How To Meet The Davos Challenge

How To Meet The Davos Challenge

DAVOS – The World Economic Forum’s annual flagship meeting this year will focus on how to build a more cohesive and sustainable world. As always, the topic is timely, but also a little abstract. To help give it more concrete form, we have a few proposals to put the prevailing economic model on a better… Continue Reading

Restoring Central Banks’ Credibility

Restoring Central Banks’ Credibility

The old central-bank playbook of slashing interest rates to spur consumption, investment, and employment has become less effective since the 2008 financial crisis. Yet without effective tools and the public’s confidence, central banks will be unable to rise to the occasion when the next recession arrives. Continue Reading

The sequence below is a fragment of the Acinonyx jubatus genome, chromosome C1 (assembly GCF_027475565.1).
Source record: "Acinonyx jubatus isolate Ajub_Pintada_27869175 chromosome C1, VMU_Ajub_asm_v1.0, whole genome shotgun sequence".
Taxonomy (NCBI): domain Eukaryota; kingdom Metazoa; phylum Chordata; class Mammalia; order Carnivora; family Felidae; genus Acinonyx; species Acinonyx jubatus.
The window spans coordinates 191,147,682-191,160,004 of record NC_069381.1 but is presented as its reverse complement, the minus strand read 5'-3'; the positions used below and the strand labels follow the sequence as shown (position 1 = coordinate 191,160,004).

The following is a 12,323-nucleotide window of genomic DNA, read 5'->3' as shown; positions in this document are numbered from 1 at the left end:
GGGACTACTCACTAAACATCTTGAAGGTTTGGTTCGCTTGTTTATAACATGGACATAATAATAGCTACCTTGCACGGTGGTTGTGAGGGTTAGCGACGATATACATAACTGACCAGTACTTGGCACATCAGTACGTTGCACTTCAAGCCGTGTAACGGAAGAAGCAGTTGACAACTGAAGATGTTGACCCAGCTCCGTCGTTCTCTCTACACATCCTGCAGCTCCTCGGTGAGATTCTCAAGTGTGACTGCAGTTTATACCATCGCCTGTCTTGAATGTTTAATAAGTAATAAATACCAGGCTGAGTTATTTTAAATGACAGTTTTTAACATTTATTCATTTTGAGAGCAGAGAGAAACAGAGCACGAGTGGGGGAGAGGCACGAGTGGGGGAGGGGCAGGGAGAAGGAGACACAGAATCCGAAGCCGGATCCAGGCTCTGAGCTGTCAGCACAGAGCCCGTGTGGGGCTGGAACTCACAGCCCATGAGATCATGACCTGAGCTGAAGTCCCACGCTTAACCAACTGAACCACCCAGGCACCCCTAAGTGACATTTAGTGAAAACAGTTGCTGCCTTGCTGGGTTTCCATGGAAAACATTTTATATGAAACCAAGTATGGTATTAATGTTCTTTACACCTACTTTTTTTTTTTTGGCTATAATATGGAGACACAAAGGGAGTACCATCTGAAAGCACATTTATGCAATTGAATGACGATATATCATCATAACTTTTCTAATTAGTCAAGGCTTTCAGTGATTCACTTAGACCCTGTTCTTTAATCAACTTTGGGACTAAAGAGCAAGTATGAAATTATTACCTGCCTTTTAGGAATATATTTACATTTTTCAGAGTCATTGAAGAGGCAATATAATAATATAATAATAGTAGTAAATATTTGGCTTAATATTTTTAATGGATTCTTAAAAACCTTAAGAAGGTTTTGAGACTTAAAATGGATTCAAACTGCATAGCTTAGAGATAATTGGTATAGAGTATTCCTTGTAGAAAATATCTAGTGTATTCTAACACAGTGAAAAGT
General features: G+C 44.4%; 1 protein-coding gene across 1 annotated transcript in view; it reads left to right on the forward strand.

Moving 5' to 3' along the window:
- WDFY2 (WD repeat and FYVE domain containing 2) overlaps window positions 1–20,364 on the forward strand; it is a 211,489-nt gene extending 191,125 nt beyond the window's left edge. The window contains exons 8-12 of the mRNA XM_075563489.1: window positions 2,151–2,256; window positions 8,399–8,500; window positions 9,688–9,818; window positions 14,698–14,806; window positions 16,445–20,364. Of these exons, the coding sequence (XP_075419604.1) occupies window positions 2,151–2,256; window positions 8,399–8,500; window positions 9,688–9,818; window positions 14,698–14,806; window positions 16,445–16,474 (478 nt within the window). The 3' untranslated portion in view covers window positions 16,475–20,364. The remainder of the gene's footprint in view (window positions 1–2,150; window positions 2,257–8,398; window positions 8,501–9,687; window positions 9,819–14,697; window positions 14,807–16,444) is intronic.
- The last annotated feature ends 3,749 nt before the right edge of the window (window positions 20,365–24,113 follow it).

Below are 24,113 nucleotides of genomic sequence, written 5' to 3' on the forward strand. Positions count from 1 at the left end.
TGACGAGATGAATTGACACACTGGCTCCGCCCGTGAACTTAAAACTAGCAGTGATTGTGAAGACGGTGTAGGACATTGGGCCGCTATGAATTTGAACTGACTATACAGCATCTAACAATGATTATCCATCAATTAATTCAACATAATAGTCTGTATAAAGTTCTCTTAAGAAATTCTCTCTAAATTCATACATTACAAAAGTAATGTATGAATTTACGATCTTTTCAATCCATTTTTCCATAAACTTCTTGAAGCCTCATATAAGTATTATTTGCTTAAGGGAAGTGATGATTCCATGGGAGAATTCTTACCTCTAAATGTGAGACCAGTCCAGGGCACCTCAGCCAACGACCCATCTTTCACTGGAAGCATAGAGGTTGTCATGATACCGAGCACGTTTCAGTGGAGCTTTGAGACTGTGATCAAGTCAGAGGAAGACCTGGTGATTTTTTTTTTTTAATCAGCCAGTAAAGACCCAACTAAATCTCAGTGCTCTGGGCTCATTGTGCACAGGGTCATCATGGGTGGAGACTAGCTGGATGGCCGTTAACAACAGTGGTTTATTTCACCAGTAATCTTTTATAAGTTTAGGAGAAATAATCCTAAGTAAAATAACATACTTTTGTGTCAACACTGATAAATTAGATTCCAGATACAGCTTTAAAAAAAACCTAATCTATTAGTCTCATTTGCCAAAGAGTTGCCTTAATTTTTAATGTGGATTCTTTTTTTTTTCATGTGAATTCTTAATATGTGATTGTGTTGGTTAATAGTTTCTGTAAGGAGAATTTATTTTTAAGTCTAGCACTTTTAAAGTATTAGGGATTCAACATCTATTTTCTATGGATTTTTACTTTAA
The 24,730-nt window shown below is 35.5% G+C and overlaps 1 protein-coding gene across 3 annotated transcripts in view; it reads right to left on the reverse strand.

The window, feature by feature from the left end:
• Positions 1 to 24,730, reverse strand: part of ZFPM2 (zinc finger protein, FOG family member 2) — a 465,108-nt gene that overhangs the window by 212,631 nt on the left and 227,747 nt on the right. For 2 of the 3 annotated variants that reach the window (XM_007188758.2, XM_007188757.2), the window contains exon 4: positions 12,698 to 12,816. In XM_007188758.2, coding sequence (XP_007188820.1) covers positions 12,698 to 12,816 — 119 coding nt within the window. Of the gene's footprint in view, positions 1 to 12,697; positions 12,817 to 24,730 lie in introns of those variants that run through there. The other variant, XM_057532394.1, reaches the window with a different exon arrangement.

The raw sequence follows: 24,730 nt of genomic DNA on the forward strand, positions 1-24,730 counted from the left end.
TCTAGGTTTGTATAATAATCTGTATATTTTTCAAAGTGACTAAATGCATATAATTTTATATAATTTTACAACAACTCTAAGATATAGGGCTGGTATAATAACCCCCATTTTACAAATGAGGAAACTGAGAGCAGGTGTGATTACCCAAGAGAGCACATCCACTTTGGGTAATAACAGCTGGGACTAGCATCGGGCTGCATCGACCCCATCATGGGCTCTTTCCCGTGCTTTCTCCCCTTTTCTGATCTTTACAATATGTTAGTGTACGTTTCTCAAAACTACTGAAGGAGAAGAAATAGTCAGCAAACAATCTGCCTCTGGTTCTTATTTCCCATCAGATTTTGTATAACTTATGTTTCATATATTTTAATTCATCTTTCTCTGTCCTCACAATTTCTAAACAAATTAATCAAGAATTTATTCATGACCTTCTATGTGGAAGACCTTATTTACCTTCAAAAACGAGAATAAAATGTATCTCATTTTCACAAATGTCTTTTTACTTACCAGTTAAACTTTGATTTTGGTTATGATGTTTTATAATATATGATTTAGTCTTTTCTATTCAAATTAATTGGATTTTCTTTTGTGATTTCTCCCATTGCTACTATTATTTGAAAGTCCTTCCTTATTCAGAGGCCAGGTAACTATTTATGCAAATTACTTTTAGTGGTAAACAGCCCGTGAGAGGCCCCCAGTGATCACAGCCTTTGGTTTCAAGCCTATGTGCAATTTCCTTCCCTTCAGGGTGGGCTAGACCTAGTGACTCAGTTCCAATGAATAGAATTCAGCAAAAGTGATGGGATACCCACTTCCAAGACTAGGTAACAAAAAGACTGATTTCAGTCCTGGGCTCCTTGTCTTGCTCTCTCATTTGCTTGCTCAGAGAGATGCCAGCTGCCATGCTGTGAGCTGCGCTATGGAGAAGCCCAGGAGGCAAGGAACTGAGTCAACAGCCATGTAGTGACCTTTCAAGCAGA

Dystopia Is Arriving in Stages

Dystopia Is Arriving in Stages

Originally published at Project-Syndicate.org | December 31, 2019 Science fiction has a warning about developing mind-reading technology without any proper framework for how to control it. It should be heeded. Continue Reading

The Trade Leadership Deficit

The Trade Leadership Deficit

Originally published at Project-Syndicate.org | April 17, 2018 Even if Donald Trump’s protectionism proves to be a short-run aberration, US global dominance is likely to continue to decline. To ensure that US hegemony gives way to a peaceful and prosperous global balance of power, the European Union must step up. ZURICH – For all the… Continue Reading

What I learned at Davos

What I learned at Davos